• Deaths are also beginning to tick up in these hotspots.

Those worsening conditions across the board make clear that these numbers largely are not a product of increased testing, but rather a worsening outbreak.

  • Nationwide, testing increased by 7% over the past week. Cases rose by 24%.

The bottom line: The only way to safely resume even some small semblance of pre-COVID life — whether that's sports or schools or going out to eat — is to get the virus itself under control. And the U.S. is failing to do that.

6. Coronavirus squeezes the "sandwich generation"

Illustration: Eniola Odetunde/Axios

As the coronavirus poses risks and concerns for the youngest and oldest Americans, the generations in the middle are buckling under the increasing strain of having to take care of both, Axios' Kim Hart reports.

Why it matters: People that make up the so-called sandwich generations are typically in their 30s, 40s and 50s, and in their prime working years. The increasing family and financial pressures on these workers means complications for employers, too.

The big picture: The pandemic has forced members of the sandwich generation to make near-constant, stressful decisions about how to safely care for their own young children with schools and day care facilities closed, while also trying to reduce health risks for elderly parents and grandparents.

  • The elderly parents present a special challenge if they need extra help at home or live in residential facilities with disproportionately high COVID-19 infection rates.
  • And grandparents are often backup child care. But many parents are wary of asking grandparents to watch children and possibly expose them to dangerous germs in the process, thus putting more pressure on parents to find alternatives.

The big question: How flexible employers are willing or able to be for workers who are not only worried about their own health during the pandemic, but also the health of the generations they support, said Francine Blau, Cornell University professor of economics and industrial and labor relations.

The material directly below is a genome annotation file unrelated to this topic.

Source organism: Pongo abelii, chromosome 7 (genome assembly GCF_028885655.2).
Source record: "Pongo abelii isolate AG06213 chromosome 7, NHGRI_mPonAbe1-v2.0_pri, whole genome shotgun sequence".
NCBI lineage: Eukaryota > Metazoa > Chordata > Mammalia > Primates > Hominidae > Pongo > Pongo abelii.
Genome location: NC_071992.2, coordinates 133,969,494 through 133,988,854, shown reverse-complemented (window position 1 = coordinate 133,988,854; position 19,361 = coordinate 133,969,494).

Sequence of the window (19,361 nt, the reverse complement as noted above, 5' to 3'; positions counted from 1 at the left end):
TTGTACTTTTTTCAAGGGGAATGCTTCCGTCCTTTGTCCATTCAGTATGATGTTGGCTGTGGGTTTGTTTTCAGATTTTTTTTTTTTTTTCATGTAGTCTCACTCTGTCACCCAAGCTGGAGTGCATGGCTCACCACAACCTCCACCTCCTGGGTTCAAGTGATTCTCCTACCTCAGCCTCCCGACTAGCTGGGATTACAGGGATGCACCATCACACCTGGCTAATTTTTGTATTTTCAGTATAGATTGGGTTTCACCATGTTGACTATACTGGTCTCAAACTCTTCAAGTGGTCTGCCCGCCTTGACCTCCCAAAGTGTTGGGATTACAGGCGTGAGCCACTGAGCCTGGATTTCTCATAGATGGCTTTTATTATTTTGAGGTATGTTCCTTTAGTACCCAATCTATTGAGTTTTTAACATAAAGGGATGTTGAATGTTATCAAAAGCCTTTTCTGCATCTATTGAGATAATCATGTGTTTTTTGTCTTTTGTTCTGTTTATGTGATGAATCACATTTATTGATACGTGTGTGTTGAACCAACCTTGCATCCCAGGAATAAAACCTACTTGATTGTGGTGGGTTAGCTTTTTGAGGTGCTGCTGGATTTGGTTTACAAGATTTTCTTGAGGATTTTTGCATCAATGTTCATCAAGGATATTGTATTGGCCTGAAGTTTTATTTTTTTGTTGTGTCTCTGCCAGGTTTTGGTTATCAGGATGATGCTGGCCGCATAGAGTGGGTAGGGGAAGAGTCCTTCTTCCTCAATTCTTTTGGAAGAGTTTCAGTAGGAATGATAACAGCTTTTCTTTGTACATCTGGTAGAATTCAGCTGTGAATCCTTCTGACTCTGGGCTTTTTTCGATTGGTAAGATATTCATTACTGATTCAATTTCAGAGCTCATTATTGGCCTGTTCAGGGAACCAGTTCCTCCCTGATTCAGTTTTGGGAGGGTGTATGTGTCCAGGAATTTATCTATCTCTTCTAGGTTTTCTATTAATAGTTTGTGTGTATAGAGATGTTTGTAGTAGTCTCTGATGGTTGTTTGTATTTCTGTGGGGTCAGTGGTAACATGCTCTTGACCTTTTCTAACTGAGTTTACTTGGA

• "Just like child care, women do a disproportionate amount of parent care of older family members," Blau said.
7. Fighting the coronavirus infodemic

Illustration: Sarah Grillo/Axios

An "infodemic" of misinformation and disinformation has helped cripple the response to the novel coronavirus, Axios' Bryan Walsh writes.

Why it matters: High-powered social media accelerates the spread of lies and political polarization that motivates people to believe them. Unless the public health sphere can effectively counter misinformation, not even an effective vaccine may be enough to end the pandemic.

  • This month the WHO is running the first "infodemiology" conference, to study the infodemic of misinformation and disinformation around the coronavirus.

What they're saying: While fake news is anything but new, the difference is the infodemic "can kill people if they don't understand what precautions to take," says Phil Howard, director of the Oxford Internet Institute and author of the new book "Lie Machines."

What to watch: Whether the infodemic causes a significant chunk of the U.S. public to opt-out of a future COVID-19 vaccine.